Roman Missal Videos on YouTube

As part of the catechesis efforts for the implementation of the new missal, the USCCB has prepared a series of videos, now available on YouTube, featuring Fr. Richard Hilgartner and Msgr. Anthony Sherman. Fr. Hilgartner is executive director of the USCCB Secretariat for Divine Worship, and Msgr. Sherman is the immediate past executive director.

Fr. Rick Hilgartner speaks in the following presentations:

What’s New in the Roman Missal? (part 1)

What’s New in the Roman Missal? (part 2)

What’s New in the Orations (Proper Prayers)

Parish Implementation

Videos presented by Msgr. Anthony Sherman:

How Did We Get Here?

Liturgiam Authenticam & Translating the Third Edition

The Process of Translating the Roman Missal, Third Edition

Msgr. Sherman also has a five-part series on the art of celebrating the Eucharist (the first part is here).

H/T: Bari Colombari, OCP Publications.

25 comments

  1. I started with “How did we get here?” Msgr. Sherman seems to skip over quite a bit. I wonder who he thinks all the people were who were consulted on the ICEL 2008 translation. He presents ICEL 2008 as the final work and ignores everything after that.

    Nice church that they took the pictures from.

    1. “Become One Body One Spirit In Christ” the big glitzy all-singing all-dancing catechetical resource put out by Bishop Roche’s “Leeds Group” (aka The Serene and Kindly Guys) – back in the days when people from ICEL and Vox Clara still spoke to each other – did the same thing.

      In it, Bruce Harbert tells, bare-faced to camera, the “history” of the getting of this translation, and to hear him speak, you would swear the years 1975-2001 passed in an instant!

      As Professor Rindfleisch told us all over lunch at Da Roberto in the Borgo Pio last time we were all in Rome, “Vatever zey like and vatever zey don’t like, ze vun zing zey hate most is letting ze priests and people see how good vuz ze 1998 Sacramentary!”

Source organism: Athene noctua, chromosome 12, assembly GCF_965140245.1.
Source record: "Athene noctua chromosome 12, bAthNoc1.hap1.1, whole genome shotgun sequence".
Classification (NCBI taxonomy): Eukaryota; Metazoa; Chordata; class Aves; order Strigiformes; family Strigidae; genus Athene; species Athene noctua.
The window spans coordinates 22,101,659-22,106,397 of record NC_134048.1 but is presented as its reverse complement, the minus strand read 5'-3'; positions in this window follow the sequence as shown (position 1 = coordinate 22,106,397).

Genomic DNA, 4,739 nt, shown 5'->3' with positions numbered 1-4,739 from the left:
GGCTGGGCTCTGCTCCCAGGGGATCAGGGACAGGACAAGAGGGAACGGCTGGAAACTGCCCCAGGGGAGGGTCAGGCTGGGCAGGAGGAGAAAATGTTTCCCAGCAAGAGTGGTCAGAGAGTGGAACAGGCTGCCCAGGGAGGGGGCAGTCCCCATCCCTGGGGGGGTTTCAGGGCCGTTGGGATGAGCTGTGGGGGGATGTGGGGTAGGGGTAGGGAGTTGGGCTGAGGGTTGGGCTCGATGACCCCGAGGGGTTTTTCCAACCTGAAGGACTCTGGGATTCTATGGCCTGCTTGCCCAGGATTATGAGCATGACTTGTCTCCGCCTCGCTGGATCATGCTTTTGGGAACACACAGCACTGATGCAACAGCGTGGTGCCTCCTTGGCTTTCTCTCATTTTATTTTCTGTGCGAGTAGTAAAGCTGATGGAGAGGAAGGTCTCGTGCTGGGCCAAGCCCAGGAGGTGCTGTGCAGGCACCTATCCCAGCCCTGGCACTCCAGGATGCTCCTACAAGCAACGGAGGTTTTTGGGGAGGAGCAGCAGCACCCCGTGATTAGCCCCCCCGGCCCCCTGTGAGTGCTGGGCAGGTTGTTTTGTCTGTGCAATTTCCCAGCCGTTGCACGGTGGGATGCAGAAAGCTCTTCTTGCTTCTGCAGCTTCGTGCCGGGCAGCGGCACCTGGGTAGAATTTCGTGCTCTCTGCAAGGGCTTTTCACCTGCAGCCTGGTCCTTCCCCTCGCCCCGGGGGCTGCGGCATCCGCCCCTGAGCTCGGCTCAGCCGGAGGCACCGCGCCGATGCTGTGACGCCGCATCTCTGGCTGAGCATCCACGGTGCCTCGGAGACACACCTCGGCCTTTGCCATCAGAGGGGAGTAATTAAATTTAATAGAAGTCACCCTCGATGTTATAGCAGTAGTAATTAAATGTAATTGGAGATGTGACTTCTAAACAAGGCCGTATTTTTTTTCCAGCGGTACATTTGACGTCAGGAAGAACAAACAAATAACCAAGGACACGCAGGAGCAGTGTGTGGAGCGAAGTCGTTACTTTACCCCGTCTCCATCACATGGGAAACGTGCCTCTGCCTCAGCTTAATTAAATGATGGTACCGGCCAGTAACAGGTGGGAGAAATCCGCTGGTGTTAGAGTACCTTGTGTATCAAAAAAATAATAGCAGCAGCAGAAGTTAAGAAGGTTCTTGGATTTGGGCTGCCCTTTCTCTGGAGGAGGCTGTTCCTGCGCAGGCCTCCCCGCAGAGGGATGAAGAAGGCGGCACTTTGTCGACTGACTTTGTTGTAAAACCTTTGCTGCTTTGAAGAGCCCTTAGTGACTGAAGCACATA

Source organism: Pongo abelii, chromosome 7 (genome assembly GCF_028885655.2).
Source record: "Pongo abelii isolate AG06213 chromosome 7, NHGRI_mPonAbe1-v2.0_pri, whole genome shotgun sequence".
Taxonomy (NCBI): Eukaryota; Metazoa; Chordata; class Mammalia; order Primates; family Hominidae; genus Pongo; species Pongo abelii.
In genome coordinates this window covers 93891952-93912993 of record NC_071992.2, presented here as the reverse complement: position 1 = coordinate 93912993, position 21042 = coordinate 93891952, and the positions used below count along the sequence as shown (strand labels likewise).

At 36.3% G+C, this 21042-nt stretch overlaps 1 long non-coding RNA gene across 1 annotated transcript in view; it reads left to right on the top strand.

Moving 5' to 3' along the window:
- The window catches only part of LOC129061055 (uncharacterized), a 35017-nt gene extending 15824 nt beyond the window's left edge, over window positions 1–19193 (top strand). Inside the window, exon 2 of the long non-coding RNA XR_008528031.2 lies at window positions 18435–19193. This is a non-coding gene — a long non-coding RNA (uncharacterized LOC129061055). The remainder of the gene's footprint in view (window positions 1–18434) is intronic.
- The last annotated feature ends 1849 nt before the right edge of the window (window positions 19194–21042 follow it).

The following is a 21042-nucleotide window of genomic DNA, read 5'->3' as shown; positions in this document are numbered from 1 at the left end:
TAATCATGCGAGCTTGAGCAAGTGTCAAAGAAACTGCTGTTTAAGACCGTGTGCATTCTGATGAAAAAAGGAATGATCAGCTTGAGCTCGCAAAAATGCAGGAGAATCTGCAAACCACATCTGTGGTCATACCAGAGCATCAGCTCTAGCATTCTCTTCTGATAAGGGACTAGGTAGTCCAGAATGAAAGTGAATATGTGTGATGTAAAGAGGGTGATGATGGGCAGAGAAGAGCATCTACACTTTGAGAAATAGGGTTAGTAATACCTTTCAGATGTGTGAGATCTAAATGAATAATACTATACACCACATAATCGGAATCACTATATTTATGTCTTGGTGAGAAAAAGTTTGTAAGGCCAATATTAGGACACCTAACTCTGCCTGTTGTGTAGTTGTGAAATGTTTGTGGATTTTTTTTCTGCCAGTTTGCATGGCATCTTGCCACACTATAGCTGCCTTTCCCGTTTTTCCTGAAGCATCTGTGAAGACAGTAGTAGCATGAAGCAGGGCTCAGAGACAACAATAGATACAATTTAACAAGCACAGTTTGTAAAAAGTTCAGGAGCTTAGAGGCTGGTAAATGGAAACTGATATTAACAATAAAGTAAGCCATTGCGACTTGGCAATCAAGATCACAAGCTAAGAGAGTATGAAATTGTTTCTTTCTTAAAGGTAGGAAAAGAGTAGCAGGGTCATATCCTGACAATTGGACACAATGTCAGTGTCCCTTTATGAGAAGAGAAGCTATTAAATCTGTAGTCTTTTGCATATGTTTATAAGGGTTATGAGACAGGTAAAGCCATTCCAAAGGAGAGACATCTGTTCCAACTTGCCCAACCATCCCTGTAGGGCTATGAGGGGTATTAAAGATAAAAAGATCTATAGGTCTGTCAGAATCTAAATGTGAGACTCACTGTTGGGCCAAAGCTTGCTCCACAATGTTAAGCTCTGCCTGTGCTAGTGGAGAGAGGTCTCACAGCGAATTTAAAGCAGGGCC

1. I thought Colonel Klink was doubling as the Cardinal Archbishop of a very Windy City. Hahaha.

  2. The faithful are genuinely touched by the provision of eucharistic catechesis; it is one good aspect this otherwise so unhappy situation.

  3. In the segment, The Process of Translating the Roman Missal, look at the frame they put up as Msgr Sherman says, “The United States has a rather sizable representation on Vox Clara.”

    Hahahaha: why yes, yes we do!

    Well done, film editors!

  4. I just got this email from someone who, like me, knows ALL the players and – as they say – where all the bodies are buried. It doesn’t make for comfortable reading, but it’s 100% true.

    (Let’s see how long it takes Rita to be inundated with complaints about it):

    What bastards they are – and incompetent to boot …. I have something I’d love to post on PT under that youtube series, namely the truth: that, as they did in the old ICEL, Moroney, Folsom, Dennis McManus (now advisor to Rocco Palmo’s buddy Hardy Har Har Dolan of NYC), Driscoll – all thought they’d be the NEW ICEL.

    They were apparently so incompetent even the bishops noticed, and England’s Bruce Harbert was brought in. So as part of their ongoing revenge, they became the REAL Vox Clara, via their buddies, the equally despicable Cuthbert Johnson and Anthony Ward.